I read so many books that if I were to write a post relaying my thoughts about each and everyone (as much as I’d like to), all my content might be very ‘samey-samey’ and I’d have to post a lot more frequently than I currently have time to. So, I sat myself down with a pen and pad and forced myself to whittle down my most recent reads to a collection of six that I desperately wanted to discuss. Here we go…
The Twelve Labours of Hercules – Agatha Christie
Being both a big geek for Greek mythology and a lover of Christie’s novels, I had high expectations for this book before beginning it and it didn’t disappoint! It’s only an itty-bitty thing so I managed to read it in one sitting enjoying, every moment of it. It was fast paced, humorous and exciting and the combination of these characteristics that Christie had maintained had me wrapped up in this book so tightly. The heart of the book is about a detective who, prior to his retirement, wants to complete twelve more cases that he calls ‘the Twelve Labours.’ Each labour is short and significantly different to the others which makes the book all the more enjoyable. Whilst theirs little to no Greek mythology in here as I’d originally anticipated, the references are there and it’s clear to see where Christie got her inspiration for this little slice of joy from.
The Handmaid’s Tale – Margaret Atwood
Set in a dystopian world where women are used merely for the purpose of recreation, men are seen as the dominant gender of the two and the two should certainly not be seen together, a crime worthy of a hanging, Atwood manages to draw up a rather marvellous and thought provoking story. For me, the presentation of women in the novel was creepy in itself and had the hairs on my neck standing straight. On top of this Atwood, (being the seamlessly flawless writer that she is) enabled me to envisage such a world where situations like this seem realistic using her intense descriptions and particular choice of language. The beautiful writing style, coupled with the interesting (at times unsettling) scenario makes for a wonderful read.
We’re All Completely Beside Ourselves – Karen Joy Fowler
There’s not a lot I can say about this book without spoiling it for you so I shall refrain from explaining the synopsis and just beg you to read this yourself. Being a devout animal lover, I lapped this book up; (I currently adopt five and am slowly accumulating enough of those free teddy bears that come with the packages that my bed is starting to resemble something of a zoo!) Another thought provoking book that touches base of so many different grounds; family relations, friendships but with the focal point being animal rights and testing. The depiction of animal testing and the perspective we’re told of this situation from, really makes you question the morality of the highly controversial topic itself and is entirely unique. Whilst the writing style isn’t amazing and I’m still unsure that I want to read more from Fowler, I fell head-over-heals with the story recommending it to several people since and re-reading it myself.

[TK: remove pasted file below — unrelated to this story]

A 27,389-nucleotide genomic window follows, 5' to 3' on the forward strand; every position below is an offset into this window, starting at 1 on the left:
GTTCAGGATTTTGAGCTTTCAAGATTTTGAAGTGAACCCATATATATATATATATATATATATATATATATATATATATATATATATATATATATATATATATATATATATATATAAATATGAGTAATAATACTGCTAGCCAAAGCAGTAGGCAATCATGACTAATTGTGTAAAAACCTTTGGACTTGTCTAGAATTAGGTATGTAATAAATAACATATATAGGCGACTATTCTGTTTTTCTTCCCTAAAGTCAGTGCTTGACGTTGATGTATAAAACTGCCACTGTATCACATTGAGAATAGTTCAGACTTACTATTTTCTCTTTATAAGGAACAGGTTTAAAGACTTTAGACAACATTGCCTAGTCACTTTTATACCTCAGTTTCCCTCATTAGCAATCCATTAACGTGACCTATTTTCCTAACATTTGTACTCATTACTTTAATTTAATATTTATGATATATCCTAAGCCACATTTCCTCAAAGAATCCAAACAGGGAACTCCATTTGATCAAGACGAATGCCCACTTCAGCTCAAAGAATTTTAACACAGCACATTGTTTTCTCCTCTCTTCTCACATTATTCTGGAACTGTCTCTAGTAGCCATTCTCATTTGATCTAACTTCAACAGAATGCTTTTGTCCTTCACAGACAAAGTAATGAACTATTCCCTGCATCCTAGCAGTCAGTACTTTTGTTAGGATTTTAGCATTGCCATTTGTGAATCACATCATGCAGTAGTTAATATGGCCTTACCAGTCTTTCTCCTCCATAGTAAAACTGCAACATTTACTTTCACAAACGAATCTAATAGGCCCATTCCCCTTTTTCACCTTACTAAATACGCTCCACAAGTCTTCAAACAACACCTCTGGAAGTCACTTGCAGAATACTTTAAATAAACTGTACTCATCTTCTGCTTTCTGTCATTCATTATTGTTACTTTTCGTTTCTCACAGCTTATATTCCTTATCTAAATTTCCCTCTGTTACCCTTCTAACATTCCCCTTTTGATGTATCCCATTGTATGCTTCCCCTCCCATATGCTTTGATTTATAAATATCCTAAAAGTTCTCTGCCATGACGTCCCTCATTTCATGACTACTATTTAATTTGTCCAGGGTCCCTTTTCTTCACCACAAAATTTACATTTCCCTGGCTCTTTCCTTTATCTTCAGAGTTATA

The Girl Who Saved the King of Sweden – Jonas Jonnason
Two years ago if you’d given me this book to read I would have taken one glance at the cover, scanned the first page and decide that it wasn’t for me. That was what I like to refer to as “I’m-a-literature-snob-and-only-want-to-read-classics-and-eclectic-books’ phase that I soon overcame. Thank God I did as it allowed me to absolutely LOVE this book. Set in South Africa from the POV of ‘Nombeko’ during the mid-late twentieth century, this book covers so many pivotal moments in history; the Apartheid System, the conditions of life for Black South Africans, the Cold War etc. A lot of this I studied at GCSE history which allowed me to really get rattled up in this story as I was able to understand the nitty-gritty parts of it that I probably wouldn’t have otherwise. This book is hilarious and actually had me laughing-out-loud at several points; a rare occurrence with novels for me. Not only that, it’s educational whilst still being light-hearted and I developed an absolute admiration and adoration for the protagonist herself, truly feeling that I was on this crazy and never-ending expedition alongside her. Having loved this so much I swiftly went onto reading ‘The One Hundred Year Old Man..” which is the more well-known and apparently popular of the two novels from the author. Unfortunately, I was left disappointed and under-whelmed, perhaps because the pace and form of the stories were so alike that it no longer felt something new? None the less, that book has found a new owner whilst TGWSTKOS slowly makes it’s way through my friendship group!
The Goldfinch -Donna Tartt
This was a masterpiece. I don’t want to tell you anything about it apart from that YOU NEED TO READ IT! Like, now. This was an emotional rollercoaster through-and-through and even earned a spot onto my top five books of two-thousand and fifteen. Enough said.
The Paying Guests – Sarah Waters
After hearing a ton about how amazing Sarah Waters’ writing style was, and being intrigued by the elusiveness of the synopsis on the back of the book in the centre of Waterstones as it lay, staring at me in the ‘New Releases’ section; I decided to give this a go. Despite the heftiness of the novel, I finished it in about two days which just shows just how captivated Waters had me. Her writing style is indeed something to be envious of. The pictures she creates, the characters she develops and the polar opposite feelings that you experience as you fly trough this novel are all down to just how well written it is. The story, I liked, however I think I went into thinking it was going to be more of a crime/mystery novel rather than pivoted around a love affair that spirals out of control. I swiftly after picked up ‘Fingersmith’ by her too that receives rave reviews and shall soon dive into that hoping to be as trapped in Waters’ web as PG had me.